Combat sports are gaining more and more popularity. High sports performance requires an effective adjustment of the training process, which implies a significant knowledge of the structure of sports performance. This analysis was carried out by many authors in Taekwondo [1], karate [2], boxing [3-5] and kickboxing [5]. As a combat sport in the standing position and with fast punches and kicks, kickboxing is divided into 6 divisions, point-fighting being one of the most popular ones. Point-fighting is a non-contiguous martial art, characterized by a "point-stop" scoring system, in which only the first successful technique is awarded by a point [6]. It is a discipline with emphasis on the leg and arm technique in athletic terms. One point is awarded for each valid technique with the exception of a head kick, which is for two points, and a turning kick in the body and head for two or three points [7]. In his studies, Gerasimov [8] summed up the knowledge of the basic stances, movements and techniques and analyzed the matches at the 2011 World Championships in terms of the efficiency of offensive and counter-offensive actions, efficiency of fighting operations, overall and individual indicators of offensive and counter-offensive fighting operations. He states that the winners achieved better values in the selected indicators except for one case, which was caused by a kick in the head for two points in the tightest victory for one point. Point-fighting is the only division in which we can clearly assess the effectiveness of the individual techniques, which is a logical presumption for a deeper analysis. One of the possibilities in analyzing the factor structure of sports is the stepwise regression. It creates variable models which show the closest relationship to the selected criterion, i.e., the dependent variable [9]. Kampmiller [10] drew up an empirical model of sports performance in the 100 m run on a test sample of 80 sprinters, in which he focused on the motor factors and partly analyzed the somatic and psychological factors. Similar attempts were made in predicting the locomotory performance by Havlíček [11], Brodáni [12]. The aim of our work is to identify the most scored techniques and create a regression model of the possible predictors of the winning points [13].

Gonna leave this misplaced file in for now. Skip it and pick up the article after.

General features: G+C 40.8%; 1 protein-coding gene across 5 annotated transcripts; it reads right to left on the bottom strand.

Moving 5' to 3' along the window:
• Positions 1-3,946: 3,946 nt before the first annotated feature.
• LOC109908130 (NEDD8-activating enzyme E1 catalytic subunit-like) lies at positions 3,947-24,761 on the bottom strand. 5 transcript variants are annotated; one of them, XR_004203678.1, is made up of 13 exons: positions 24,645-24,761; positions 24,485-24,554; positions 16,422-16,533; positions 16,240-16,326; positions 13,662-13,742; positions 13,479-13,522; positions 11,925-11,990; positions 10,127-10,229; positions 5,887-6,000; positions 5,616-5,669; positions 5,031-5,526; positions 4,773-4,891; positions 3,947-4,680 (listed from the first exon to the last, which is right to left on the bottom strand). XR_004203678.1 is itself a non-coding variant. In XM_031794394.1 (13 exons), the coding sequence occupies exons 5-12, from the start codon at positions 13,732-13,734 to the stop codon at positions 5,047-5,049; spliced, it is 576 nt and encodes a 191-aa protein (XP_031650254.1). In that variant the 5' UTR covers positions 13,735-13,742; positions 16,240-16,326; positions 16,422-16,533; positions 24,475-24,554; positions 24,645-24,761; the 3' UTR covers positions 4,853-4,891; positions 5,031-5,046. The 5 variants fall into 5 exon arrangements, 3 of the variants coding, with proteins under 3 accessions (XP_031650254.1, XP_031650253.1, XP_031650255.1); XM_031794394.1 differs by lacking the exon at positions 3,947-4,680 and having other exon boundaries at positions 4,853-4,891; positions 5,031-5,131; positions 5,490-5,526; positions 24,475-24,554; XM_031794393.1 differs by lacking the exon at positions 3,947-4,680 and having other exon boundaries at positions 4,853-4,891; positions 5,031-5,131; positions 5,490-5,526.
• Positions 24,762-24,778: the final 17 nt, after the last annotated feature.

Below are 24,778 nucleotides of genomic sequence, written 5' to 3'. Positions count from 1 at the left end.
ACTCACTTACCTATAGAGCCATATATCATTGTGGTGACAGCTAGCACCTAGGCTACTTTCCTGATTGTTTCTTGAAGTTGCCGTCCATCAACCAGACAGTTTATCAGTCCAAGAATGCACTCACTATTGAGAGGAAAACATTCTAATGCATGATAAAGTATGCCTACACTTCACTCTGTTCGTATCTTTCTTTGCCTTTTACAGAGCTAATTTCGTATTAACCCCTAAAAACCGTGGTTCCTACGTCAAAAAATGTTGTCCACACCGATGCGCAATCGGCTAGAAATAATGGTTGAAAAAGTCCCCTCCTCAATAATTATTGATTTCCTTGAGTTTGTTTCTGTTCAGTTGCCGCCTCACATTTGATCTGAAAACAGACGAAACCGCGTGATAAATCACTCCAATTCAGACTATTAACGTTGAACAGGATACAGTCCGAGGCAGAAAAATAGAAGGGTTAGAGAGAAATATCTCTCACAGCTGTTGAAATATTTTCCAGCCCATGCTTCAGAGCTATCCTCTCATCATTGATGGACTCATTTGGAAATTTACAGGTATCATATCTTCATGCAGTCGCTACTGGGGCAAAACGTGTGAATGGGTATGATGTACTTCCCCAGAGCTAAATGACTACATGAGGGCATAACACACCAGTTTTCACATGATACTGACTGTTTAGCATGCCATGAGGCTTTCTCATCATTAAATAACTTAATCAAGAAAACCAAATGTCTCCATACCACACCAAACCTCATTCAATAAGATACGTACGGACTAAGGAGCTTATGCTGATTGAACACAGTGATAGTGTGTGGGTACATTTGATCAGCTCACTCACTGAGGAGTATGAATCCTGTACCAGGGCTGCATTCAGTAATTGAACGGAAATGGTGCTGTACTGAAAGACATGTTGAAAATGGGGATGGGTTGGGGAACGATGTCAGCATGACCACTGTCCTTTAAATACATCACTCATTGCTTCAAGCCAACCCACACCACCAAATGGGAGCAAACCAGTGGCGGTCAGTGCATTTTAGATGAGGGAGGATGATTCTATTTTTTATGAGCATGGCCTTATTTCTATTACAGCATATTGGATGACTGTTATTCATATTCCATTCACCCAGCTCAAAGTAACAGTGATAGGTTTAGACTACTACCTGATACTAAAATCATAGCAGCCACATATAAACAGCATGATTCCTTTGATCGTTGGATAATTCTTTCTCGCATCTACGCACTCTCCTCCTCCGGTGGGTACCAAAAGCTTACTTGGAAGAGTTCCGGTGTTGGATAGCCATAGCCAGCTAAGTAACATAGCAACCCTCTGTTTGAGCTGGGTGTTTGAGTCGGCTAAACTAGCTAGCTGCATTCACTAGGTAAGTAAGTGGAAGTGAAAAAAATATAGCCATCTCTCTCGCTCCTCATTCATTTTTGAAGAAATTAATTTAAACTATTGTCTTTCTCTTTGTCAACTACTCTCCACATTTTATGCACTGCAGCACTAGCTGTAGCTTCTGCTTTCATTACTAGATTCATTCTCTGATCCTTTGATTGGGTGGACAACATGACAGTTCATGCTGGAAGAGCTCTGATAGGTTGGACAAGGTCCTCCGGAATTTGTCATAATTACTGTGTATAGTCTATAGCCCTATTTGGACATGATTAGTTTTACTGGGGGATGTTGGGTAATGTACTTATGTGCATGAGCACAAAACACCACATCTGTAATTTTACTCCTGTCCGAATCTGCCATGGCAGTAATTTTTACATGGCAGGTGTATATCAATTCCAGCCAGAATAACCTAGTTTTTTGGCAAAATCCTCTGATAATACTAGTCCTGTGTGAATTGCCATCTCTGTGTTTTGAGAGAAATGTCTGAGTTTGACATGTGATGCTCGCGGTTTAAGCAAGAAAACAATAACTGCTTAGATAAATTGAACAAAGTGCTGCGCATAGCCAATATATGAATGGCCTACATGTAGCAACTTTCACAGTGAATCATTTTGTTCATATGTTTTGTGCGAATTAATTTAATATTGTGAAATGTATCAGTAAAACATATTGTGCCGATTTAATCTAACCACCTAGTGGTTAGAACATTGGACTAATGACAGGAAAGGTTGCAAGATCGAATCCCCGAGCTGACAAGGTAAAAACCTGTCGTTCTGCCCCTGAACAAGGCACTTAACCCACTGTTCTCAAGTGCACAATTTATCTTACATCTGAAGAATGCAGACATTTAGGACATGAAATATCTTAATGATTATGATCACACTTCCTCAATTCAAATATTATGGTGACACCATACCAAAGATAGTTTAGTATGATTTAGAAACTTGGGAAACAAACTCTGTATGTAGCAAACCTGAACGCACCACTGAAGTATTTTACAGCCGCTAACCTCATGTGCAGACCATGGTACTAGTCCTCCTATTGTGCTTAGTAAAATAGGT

Material and Methods